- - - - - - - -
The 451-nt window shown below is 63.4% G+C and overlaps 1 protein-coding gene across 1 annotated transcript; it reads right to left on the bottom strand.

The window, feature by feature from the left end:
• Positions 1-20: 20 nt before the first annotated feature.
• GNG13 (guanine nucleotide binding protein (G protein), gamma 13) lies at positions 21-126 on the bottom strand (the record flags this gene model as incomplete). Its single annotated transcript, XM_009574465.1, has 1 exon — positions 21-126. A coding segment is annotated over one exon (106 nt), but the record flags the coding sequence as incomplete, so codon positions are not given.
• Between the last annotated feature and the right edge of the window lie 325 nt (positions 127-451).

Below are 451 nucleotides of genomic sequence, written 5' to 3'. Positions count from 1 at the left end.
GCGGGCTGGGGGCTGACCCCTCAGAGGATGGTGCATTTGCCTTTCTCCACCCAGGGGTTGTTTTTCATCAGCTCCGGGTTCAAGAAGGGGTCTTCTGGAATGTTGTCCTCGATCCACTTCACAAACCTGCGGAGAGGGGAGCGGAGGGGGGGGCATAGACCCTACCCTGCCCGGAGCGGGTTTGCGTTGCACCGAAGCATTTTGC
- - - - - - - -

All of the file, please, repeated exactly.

The 451-nt window shown below is 63.4% G+C and overlaps 1 protein-coding gene across 1 annotated transcript; it reads right to left on the bottom strand.

The window, feature by feature from the left end:
• Positions 1-20: 20 nt before the first annotated feature.
• GNG13 (guanine nucleotide binding protein (G protein), gamma 13) lies at positions 21-126 on the bottom strand (the record flags this gene model as incomplete). Its single annotated transcript, XM_009574465.1, has 1 exon — positions 21-126. A coding segment is annotated over one exon (106 nt), but the record flags the coding sequence as incomplete, so codon positions are not given.
• Between the last annotated feature and the right edge of the window lie 325 nt (positions 127-451).

Below are 451 nucleotides of genomic sequence, written 5' to 3'. Positions count from 1 at the left end.
GCGGGCTGGGGGCTGACCCCTCAGAGGATGGTGCATTTGCCTTTCTCCACCCAGGGGTTGTTTTTCATCAGCTCCGGGTTCAAGAAGGGGTCTTCTGGAATGTTGTCCTCGATCCACTTCACAAACCTGCGGAGAGGGGAGCGGAGGGGGGGGCATAGACCCTACCCTGCCCGGAGCGGGTTTGCGTTGCACCGAAGCATTTTGC